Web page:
it with a little sweet drippings, return it to the oven, and bake it
thoroughly fifteen minutes to each pound. Meantime wash one quart of
potatoes, (cost three cents,) pare a ring off each one, and boil them in
plenty of boiling water and salt. When the veal is done take it up on a
hot dish, pour half a pint of boiling water in the dripping pan, scrape
it well, and strain the contents; set this gravy again over the fire to
boil while you mix a tablespoonful of flour, in half a cup of cold
water; stir this smoothly into the gravy, boil it for five minutes, and
serve it with the roast veal and boiled potatoes.
Be careful to save all that remains from the dinner, towards making the
VEAL AND HAM PATTIES; the proportionate cost will be about thirty cents.
To Preserve Tainted PoultryHave a large cask that has been just emptied, with part of a stave or
two knocked out at the head, and into the others drive hooks to hang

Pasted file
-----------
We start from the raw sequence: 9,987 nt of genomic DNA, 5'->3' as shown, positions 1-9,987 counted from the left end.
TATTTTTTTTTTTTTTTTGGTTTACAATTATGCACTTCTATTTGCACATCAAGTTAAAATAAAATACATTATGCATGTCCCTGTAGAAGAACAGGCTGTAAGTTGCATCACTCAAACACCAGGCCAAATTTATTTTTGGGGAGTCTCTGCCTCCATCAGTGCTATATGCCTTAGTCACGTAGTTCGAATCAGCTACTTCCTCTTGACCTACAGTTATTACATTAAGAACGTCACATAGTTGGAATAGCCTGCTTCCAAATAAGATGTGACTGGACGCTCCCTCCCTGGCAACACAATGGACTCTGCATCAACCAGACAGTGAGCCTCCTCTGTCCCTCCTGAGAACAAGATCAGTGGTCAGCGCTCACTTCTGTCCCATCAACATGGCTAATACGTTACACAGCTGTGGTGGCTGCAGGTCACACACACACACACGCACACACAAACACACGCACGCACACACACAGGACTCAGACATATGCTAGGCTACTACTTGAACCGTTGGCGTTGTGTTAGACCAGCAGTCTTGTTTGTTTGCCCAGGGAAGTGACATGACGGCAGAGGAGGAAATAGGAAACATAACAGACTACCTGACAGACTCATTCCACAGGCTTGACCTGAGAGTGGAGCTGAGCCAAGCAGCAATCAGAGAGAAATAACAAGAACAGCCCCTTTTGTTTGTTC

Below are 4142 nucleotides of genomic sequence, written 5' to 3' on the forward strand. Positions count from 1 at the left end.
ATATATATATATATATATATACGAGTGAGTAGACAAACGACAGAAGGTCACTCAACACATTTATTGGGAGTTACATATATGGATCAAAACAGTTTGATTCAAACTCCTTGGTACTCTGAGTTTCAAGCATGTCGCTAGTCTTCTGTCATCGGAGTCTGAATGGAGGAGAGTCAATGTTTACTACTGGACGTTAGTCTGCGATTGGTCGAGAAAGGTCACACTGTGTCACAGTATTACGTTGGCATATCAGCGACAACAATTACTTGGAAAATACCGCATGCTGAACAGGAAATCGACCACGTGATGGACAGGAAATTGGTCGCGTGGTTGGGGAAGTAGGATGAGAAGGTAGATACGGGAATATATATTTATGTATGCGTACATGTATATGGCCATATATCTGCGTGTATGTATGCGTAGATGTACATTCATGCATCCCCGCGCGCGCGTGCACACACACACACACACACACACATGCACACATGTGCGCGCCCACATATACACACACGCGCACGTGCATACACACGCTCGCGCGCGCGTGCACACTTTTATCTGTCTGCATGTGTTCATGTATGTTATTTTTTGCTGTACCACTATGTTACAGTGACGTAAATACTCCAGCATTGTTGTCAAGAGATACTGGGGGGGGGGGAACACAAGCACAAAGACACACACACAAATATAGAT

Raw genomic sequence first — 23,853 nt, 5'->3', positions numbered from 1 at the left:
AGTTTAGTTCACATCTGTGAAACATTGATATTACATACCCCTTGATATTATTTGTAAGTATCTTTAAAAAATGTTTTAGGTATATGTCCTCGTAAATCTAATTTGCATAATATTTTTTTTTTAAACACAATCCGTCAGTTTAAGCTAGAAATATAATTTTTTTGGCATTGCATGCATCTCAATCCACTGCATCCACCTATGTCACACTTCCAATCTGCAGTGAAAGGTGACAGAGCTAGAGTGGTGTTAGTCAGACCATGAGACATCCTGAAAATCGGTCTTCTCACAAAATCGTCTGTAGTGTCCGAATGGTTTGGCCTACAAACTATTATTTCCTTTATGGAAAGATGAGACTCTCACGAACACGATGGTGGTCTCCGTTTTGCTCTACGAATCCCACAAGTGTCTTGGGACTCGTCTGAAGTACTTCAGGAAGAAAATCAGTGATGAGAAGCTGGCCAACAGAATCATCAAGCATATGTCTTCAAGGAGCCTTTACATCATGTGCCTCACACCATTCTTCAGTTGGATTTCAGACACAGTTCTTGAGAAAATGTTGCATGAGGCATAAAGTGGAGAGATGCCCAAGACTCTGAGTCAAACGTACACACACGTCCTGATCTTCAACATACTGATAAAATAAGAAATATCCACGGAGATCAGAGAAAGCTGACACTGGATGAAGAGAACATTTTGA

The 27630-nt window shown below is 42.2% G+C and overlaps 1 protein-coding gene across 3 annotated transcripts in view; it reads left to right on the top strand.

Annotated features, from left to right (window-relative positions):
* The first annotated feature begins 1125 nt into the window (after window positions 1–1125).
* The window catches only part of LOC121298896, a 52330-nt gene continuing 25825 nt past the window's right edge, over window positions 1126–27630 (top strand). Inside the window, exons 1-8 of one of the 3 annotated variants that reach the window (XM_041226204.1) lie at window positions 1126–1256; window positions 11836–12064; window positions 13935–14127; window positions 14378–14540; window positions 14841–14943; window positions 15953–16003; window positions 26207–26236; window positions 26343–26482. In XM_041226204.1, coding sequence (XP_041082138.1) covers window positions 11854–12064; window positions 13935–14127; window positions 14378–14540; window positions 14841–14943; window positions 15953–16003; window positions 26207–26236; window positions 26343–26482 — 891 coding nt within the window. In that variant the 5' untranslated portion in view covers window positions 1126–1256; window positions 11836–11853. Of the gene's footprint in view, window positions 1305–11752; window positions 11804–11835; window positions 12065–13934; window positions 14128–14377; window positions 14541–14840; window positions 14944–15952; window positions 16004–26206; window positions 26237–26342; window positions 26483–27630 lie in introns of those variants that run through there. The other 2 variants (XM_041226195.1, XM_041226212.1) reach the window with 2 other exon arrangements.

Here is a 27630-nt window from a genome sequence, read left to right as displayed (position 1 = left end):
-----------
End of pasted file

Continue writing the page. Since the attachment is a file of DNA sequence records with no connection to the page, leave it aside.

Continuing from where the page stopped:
your fowls, but not so as to touch one another, covering the open places
with the staves or boards already knocked out, but leaving the bung-hole
open as an air vent. Let them dry in a cool place, and in this way you
may keep fish or flesh.
Dandy Sauce For All Sorts Of Poultry And GamePut a glass of white wine into a stewpan, with half a lemon cut in
slices, a little rasped bread, two spoonfuls of oil, a bunch of parsley
and scallions, a handful of mushrooms, a clove of garlic, a little
tarragon, one clove, three spoonfuls of rich cullis, and a thin slice of
fine smoked ham. Let the whole boil together till it is of a fine rich
consistency; pass it through the sieve; then give it another turn over
the fire, and serve it up hot.